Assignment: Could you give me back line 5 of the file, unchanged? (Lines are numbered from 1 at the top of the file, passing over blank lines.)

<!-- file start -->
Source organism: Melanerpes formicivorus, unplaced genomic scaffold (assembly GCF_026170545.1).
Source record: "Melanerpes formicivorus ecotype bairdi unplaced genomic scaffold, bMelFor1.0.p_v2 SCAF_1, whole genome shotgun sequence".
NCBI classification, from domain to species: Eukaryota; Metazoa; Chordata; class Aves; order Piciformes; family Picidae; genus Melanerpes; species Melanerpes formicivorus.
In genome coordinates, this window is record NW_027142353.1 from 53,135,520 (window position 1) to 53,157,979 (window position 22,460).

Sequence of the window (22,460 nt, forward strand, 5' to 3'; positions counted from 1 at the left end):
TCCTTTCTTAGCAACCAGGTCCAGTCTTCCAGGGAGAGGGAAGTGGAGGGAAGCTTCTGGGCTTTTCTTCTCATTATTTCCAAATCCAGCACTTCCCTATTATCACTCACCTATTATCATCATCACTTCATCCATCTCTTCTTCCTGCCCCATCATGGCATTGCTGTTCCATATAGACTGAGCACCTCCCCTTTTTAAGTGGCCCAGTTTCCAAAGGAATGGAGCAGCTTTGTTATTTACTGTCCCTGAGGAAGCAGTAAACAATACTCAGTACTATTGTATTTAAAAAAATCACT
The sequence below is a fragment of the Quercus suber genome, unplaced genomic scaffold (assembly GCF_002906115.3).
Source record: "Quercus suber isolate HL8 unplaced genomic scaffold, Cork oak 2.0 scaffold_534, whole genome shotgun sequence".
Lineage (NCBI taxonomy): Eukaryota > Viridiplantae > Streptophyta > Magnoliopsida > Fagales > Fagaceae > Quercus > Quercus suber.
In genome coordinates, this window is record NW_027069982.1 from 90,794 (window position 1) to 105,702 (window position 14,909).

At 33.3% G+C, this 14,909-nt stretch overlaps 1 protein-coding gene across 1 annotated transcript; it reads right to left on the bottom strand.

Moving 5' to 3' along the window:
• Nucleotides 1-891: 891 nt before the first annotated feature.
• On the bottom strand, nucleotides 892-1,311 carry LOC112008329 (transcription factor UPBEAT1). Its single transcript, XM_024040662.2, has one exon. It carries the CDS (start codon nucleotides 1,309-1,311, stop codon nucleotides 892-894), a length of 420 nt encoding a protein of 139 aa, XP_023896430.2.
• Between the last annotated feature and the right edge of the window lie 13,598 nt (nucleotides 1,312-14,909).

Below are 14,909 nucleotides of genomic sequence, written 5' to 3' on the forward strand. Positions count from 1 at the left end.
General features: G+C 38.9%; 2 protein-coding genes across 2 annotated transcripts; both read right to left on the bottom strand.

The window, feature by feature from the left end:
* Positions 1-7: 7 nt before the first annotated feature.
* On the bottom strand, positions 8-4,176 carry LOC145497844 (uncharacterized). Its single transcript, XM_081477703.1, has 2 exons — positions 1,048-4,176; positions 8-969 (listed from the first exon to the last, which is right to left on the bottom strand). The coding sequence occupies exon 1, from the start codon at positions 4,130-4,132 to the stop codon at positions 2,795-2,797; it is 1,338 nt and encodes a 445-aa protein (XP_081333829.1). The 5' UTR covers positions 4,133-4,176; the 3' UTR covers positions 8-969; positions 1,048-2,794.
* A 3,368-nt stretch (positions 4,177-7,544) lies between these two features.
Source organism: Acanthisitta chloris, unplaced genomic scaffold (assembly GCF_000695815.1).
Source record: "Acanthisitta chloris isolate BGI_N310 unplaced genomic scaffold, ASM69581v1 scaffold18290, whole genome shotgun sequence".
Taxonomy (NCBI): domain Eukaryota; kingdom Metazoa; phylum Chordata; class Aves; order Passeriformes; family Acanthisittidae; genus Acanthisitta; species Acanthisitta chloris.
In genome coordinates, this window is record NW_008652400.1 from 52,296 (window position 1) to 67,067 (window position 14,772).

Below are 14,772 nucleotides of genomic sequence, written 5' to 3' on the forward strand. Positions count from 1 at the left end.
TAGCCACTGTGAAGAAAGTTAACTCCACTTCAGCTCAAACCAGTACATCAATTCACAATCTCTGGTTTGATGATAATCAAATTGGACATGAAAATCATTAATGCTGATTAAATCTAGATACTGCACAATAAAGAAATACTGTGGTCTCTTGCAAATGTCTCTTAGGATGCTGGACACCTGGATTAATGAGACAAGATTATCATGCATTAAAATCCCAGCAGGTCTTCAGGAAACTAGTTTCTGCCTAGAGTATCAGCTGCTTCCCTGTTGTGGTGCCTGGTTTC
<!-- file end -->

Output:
Sequence of the window (22,460 nt, forward strand, 5' to 3'; positions counted from 1 at the left end):